Awe is the positive emotion you experience when you suddenly feel like a small speck in the universe. Think about the goosebumps you get standing at the edge of the Grand Canyon, looking over the vast Indian Ocean, or riding your bicycle surrounded by the Tirol mountains. Awe might happen while being somewhere in nature; observing a mind blowing piece of art or architecture; listening to someone's theories, musical compositions, or inspirational speeches; or sensing a divine intervention. Researchers are finding that beyond the benefits of experiencing positive emotions, experiencing awe lowers cytokine levels. Why is this important for you to know? Elevated levels of cytokine are common in people with depression. The increased cytokine levels block the release of serotonin and dopamine, which help regulate moods, appetite, memory, and sleep (Anwar, 2015). Experiencing awe is natural mood booster, as I'm sure you've experienced.
Doctors are recognizing the benefits of nature to the point where some are writing prescriptions for patients to get outside. Beyond physical health benefits, nature is proven to:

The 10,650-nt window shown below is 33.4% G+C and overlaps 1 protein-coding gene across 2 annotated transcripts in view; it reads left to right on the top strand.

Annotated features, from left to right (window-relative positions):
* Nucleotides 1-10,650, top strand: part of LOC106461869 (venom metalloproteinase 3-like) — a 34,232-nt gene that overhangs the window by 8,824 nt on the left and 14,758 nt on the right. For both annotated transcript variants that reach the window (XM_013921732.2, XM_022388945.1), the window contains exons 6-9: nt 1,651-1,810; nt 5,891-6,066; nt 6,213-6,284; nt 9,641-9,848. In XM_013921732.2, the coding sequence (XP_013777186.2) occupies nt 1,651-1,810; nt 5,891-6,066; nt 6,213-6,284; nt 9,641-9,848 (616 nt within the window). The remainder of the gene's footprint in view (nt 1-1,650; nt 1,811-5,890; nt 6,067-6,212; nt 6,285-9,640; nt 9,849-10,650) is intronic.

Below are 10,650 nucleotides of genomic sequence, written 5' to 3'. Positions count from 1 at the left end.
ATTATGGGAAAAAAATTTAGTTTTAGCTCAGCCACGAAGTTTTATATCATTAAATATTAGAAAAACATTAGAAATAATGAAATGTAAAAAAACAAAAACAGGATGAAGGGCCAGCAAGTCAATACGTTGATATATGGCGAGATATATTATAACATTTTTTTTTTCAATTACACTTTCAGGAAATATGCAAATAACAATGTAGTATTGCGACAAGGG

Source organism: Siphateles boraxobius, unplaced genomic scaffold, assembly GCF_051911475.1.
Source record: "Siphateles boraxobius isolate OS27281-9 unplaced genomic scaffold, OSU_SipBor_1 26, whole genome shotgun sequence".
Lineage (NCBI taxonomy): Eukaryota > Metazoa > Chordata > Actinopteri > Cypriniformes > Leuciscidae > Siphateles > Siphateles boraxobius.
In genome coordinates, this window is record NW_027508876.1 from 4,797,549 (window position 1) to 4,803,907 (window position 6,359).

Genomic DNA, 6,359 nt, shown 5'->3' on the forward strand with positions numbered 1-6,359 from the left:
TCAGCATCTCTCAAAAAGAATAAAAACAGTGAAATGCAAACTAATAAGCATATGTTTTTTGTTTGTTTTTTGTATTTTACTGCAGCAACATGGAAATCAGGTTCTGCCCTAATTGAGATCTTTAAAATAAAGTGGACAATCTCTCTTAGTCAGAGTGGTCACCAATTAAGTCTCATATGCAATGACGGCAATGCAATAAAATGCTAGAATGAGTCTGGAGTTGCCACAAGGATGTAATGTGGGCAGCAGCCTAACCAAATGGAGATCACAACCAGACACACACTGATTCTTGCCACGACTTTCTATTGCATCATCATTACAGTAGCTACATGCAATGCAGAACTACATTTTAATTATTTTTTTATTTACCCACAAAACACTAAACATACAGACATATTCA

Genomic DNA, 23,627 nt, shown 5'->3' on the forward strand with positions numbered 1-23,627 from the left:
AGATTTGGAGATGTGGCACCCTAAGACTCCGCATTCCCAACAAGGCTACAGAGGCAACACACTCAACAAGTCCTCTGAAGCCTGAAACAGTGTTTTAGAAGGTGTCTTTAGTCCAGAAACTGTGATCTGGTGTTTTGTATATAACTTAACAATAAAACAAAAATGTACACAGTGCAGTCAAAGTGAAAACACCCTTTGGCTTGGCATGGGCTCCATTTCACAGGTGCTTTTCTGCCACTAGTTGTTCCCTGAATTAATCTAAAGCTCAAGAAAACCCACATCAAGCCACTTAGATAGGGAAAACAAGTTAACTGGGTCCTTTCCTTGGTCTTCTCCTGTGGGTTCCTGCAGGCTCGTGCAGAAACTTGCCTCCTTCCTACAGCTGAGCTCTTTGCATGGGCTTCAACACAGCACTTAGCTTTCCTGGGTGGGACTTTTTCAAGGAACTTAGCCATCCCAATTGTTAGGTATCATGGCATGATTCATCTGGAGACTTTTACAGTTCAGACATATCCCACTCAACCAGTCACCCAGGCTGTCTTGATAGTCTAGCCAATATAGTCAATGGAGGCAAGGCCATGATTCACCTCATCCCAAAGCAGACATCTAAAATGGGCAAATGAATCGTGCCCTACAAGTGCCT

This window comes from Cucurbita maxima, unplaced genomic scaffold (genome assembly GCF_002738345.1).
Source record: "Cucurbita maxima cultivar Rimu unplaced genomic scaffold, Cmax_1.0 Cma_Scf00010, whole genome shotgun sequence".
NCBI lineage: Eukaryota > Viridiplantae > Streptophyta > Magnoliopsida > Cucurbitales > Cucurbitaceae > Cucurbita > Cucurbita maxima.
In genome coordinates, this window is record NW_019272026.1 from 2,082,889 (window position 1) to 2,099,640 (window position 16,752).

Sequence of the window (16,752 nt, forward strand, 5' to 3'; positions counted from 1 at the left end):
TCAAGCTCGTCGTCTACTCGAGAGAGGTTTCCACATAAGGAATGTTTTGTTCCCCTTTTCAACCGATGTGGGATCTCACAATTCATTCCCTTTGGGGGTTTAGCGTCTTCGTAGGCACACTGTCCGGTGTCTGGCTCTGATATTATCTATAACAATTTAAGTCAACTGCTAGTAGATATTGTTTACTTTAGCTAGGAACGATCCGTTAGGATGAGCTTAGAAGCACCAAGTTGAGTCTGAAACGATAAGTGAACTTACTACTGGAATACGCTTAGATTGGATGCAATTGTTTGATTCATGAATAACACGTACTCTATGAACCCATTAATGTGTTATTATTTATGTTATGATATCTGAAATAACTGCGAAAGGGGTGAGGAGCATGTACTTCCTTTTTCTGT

(Thank you, Erica, for sharing this funny clip with me.)
One key when starting out is to ensure that you do remember to exercise moderately because getting above the point where you can talk to someone means your mood enhancing benefits are delayed by thirty minutes after your exercise, while moderate exercise allows the benefits to kick in five minutes after you finish (Weir, 2016). Perhaps this will be more encouraging. Sometimes the first time you head out to exercise after being inactive, you go overboard. Sore muscles the next day might be a deterrent. Start slow and be patient with yourself, but get moving.
Get moving and take care,
Meadows,Charlson. "How Does Nature Impact Our Wellbeing?" Taking Charge of Your Health & Wellbeing. University of Minnesota, 25 June 2014. Web. 8 Jan. 2016.
"Feeling Tired, Irritable, Stressed Out? Try Nature." National Geographic. YouTube, 15 Sept. 2015. Web. 10 Jan. 2016.
Taylor, Adrian. "Physical Activity and Mental Health." Physical Activity and Mental Health. RC Psych, 1 Nov. 2012. Web. 8 Jan. 2016.
Weir, Kirsten. "The Exercise Effect." Monitor on Psychology. APA, December 2011. Web. 8 Jan.2016.
Photos are mine.